Many questions have cropped up following a confusing turnout trend witnessed particularly in the polls for the seven Parliamentary seats in the capital on May 7. It is for the first time perhaps that the middle class and urban voter have cast a higher percentage of votes than the poor and those living in either jhuggi clusters or unauthorised or re-settlement colonies in the city. Out of the 52-odd per cent of votes cast, the majority is from the relatively well-off sections of society.
What needs to be examined now is whether the middle classes and the rich have voted in favour of the Congress since most political observers, besides Delhi Chief Minister Sheila Dikshit, expect Delhi to return the party with the minimum verdict of 5-2 in its favour. Or is it that the analysts and Dikshit have got their calculations wrong? Either way, it could be something the Congress must keep in mind for future elections.
Delhi is a mini-India and its pattern of voting in relation to the ruling party indicative of its fortunes at the national level. This has been the pattern in the past and this poll will determine whether this pattern will continue or change.
The middle classes in Delhi and elsewhere have generally voted in favour of the BJP. This has been the experience of most politicians and observers who have contested or followed the pattern of voting in successive elections. The BJP has been a beneficiary of this tilt towards it. Its campaign traditionally focuses more on this segment. But, if in this election, the middle classes have voted for the Congress, then it is obvious that they have opted for India’s oldest and largest party due to Dikshit’s political image as well as Dr Manmohan Singh’s projection as the Congress candidate for the top job. Singh is a role model for many youngsters who want to emulate his rise to the top from humble beginnings.
In the past polls in Delhi, the Congress has largely won because of support from the poorer sections that have turned up in huge numbers. It is true that the BJP has won up to seven seats in Delhi but those elections were under special circumstances. For instance, in 1999, most people were of the opinion that the Congress, along with others, had defeated Atal Behari Vajpayee’s government on the floor of the House and that an injustice had been done to him. Therefore, in the 13th Lok Sabha polls, Delhi gave the Congress a merciless drubbing. Even Dr Manmohan Singh, then a Congress candidate, lost.
Coming back to the established patterns of voting, if Delhi has continued with its tradition of voting i.e the middle class voting in favour of the BJP and the poor preferring the Congress, then the result should be in favour of the BJP for the majority of the seven seats. This calculation is based on the assumption that the percentage of voting among those who have a roof over their heads is higher than that of those without or those who live in makeshift shanties. And by the `Pappu’’ campaign yardstick, it is the poor who became `Pappu’’ this time. The campaign had a middle class appeal and it has succeeded in persuading its target audience to cast its vote. But neither the campaign nor the Congress has been able to reach out to the poorer sections.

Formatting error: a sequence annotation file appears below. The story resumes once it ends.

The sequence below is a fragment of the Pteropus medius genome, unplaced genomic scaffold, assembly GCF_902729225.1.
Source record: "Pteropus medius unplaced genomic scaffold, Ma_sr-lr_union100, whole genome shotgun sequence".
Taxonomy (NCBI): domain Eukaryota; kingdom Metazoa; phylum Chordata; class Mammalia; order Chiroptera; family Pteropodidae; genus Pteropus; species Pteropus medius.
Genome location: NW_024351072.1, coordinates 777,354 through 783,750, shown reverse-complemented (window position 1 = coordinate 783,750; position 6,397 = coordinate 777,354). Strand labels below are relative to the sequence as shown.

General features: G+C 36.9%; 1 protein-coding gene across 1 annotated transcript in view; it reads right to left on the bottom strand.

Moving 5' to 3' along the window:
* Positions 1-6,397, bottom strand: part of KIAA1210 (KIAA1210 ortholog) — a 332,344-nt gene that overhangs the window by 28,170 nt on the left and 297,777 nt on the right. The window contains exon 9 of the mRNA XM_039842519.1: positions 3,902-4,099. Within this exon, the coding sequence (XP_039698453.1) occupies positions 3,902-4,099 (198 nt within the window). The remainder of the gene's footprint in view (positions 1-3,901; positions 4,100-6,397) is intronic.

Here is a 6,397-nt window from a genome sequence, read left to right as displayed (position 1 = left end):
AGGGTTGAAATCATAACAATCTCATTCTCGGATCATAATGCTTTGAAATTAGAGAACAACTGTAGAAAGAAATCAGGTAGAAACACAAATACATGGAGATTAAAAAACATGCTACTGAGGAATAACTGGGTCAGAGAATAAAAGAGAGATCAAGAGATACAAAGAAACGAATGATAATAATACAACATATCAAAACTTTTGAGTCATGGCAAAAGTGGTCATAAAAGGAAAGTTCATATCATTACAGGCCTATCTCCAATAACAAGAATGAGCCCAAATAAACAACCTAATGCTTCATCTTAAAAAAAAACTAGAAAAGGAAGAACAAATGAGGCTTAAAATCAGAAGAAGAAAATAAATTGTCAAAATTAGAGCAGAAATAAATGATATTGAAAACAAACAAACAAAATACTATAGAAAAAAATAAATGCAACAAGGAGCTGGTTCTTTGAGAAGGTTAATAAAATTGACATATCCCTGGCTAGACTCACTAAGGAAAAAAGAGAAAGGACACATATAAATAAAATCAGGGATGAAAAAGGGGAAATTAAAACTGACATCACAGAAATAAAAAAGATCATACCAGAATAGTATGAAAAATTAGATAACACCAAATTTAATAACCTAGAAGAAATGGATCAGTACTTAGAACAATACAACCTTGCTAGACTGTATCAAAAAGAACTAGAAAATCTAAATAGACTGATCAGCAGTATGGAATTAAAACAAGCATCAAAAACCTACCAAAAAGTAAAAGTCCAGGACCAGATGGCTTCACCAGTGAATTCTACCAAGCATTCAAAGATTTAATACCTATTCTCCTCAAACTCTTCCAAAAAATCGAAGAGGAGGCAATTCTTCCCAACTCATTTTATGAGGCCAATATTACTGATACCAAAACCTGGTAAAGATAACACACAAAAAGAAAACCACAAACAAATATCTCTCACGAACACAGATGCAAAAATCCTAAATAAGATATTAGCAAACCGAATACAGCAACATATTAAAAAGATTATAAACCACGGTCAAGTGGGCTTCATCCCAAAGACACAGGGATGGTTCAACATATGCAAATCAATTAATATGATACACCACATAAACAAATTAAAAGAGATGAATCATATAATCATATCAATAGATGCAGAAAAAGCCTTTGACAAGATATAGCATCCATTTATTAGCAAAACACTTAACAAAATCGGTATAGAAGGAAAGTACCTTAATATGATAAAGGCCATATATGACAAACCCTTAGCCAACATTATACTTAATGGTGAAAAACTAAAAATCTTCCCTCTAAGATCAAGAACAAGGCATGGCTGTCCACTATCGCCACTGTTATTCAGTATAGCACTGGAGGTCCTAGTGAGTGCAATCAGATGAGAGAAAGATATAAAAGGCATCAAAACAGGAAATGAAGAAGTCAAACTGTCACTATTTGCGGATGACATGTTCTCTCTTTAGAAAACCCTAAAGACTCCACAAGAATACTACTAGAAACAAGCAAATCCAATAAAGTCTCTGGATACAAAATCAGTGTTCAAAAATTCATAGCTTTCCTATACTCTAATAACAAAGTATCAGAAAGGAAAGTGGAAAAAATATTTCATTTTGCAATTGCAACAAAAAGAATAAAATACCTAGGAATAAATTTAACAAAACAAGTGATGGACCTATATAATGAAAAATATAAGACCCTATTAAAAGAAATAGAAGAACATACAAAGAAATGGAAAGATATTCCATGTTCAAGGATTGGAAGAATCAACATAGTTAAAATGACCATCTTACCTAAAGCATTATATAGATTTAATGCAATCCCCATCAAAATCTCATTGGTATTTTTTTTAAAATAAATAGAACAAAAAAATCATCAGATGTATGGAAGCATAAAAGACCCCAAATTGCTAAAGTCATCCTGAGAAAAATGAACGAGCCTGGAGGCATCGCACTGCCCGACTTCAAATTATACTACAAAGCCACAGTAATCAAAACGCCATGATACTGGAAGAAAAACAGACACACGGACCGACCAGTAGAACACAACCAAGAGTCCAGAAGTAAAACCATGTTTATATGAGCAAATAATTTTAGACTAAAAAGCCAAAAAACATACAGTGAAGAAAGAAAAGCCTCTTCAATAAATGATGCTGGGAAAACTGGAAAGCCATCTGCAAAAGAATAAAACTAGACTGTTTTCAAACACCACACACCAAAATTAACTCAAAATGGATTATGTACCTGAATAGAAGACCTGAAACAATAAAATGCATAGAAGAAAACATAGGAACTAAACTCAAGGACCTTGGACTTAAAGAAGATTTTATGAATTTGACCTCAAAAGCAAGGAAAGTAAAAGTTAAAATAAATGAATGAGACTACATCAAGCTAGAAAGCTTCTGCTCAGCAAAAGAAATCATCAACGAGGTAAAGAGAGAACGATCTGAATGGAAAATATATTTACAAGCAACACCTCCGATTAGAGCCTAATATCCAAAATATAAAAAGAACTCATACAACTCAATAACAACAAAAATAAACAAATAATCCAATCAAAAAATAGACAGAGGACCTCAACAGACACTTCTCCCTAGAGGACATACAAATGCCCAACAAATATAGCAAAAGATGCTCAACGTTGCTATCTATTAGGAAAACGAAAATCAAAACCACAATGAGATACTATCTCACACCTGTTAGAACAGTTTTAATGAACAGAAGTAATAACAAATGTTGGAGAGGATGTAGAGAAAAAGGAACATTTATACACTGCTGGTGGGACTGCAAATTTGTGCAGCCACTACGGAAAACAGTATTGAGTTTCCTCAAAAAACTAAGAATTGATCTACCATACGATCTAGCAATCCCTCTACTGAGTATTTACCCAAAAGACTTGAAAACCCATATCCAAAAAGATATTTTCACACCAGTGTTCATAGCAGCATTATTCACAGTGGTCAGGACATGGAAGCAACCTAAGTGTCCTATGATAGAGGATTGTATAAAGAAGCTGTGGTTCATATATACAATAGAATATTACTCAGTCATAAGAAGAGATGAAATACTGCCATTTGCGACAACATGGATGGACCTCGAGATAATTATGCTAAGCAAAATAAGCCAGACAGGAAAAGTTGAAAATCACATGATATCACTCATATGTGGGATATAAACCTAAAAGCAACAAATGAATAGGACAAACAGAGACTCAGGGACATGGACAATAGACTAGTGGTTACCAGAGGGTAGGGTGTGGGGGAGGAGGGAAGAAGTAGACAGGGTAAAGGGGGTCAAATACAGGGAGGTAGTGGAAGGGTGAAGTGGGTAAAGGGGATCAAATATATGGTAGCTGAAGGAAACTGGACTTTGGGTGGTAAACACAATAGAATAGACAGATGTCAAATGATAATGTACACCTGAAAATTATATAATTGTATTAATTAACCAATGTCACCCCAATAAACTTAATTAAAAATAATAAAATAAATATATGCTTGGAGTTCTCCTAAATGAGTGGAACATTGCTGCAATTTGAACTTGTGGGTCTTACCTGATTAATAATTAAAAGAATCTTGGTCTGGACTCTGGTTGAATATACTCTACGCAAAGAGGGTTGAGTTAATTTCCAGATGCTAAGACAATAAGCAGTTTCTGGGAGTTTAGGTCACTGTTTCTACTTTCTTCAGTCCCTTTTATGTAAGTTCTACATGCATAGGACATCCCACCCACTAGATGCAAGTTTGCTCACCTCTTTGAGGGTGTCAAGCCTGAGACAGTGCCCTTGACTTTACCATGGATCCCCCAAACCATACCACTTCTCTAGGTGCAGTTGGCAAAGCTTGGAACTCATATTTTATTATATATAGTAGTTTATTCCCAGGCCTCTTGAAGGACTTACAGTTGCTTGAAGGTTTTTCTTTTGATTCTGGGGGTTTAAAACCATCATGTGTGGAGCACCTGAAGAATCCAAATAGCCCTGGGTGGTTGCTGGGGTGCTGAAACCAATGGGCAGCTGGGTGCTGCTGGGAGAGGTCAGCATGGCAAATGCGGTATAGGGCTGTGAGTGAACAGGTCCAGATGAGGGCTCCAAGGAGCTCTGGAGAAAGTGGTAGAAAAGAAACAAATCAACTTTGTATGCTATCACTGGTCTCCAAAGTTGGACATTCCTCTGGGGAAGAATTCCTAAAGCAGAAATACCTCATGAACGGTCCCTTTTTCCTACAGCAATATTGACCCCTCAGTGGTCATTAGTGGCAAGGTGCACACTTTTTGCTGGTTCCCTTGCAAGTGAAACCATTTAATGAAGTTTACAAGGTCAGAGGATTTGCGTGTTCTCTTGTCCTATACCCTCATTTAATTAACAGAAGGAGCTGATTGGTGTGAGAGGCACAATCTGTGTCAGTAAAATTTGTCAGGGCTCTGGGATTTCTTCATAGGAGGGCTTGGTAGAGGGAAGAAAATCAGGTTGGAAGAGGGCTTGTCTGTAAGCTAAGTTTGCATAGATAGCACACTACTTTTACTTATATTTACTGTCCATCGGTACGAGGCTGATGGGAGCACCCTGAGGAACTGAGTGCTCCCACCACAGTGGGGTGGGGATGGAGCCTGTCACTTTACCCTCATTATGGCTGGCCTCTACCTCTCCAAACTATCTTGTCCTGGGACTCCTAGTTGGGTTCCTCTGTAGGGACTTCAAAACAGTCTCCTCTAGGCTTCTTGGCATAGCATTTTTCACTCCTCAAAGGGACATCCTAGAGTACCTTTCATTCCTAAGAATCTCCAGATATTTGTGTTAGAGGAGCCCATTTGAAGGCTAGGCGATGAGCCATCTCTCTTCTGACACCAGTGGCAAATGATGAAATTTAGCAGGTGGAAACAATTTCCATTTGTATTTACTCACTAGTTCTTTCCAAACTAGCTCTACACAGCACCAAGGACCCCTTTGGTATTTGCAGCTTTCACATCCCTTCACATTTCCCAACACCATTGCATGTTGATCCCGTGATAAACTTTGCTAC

The Congress has essentially taken great pride in projecting itself as the party that identifies itself with the aam aadmi. Unless the definition of aam aadmi has changed, the Congress is a party of the poor even if it has as its members several rich people or those who have acquired riches on account of their association with it.
This election is certainly going to determine whether the poor continue to support the party or whether the middle classes have got added to the existing Congress vote bank. If this is the case, it is a happy position for the party and this experiment may get amplified at the national level subsequently. But if the poor have shifted to the BSP or some other party and the Congress wins on the strength of middle class votes then the party’s overall image may have undergone a transformation. The spin-doctors will have to reinvent a new formula to woo the poor.
The BJP had made the mistake of putting up candidates who were perceived to be weak as compared to the Congress nominees. But going by the old pattern, they could suddenly seem strong given the higher percentage of voting among the middle classes. The BJP has always had a strong presence in Delhi. This time, its campaign, though low-key, was backed by the RSS cadres after a long time.
Therefore, the Delhi results will be keenly awaited like those of the rest of the country. However, the reluctance of the middle classes to be branded Pappu may have its impact on the ruling party. The results on May 16 will provide an answer as to who in the end was the real Pappu in Delhi—the Congress or the BJP. Between us.